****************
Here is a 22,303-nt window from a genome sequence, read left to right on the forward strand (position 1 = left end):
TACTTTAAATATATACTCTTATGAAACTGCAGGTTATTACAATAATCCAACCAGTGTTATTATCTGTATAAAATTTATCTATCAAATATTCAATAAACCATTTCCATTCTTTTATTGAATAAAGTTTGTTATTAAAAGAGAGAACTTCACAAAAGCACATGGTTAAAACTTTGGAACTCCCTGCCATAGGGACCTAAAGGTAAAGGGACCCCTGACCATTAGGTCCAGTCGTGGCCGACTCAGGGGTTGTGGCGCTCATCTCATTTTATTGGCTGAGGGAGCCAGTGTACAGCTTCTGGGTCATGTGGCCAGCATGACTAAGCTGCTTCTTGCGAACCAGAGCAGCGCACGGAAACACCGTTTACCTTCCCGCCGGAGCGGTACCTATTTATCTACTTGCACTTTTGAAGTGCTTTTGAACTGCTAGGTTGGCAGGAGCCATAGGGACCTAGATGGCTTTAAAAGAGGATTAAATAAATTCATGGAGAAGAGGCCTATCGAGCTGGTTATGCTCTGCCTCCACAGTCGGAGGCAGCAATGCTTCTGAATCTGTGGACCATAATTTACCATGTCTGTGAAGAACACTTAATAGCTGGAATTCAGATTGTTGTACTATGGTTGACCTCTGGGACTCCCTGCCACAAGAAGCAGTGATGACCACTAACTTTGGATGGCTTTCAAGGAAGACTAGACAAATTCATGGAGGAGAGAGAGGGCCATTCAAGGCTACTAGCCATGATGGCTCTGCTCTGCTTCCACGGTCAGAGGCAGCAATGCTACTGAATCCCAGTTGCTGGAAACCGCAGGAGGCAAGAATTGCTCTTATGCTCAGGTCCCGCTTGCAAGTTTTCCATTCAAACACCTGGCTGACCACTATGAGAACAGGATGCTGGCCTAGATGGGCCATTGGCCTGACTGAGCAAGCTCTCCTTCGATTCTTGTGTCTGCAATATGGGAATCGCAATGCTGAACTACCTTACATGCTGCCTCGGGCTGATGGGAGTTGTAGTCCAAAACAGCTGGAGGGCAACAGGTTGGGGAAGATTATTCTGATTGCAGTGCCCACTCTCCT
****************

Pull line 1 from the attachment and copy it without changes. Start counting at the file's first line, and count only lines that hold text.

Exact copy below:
Here is a 22,303-nt window from a genome sequence, read left to right on the forward strand (position 1 = left end):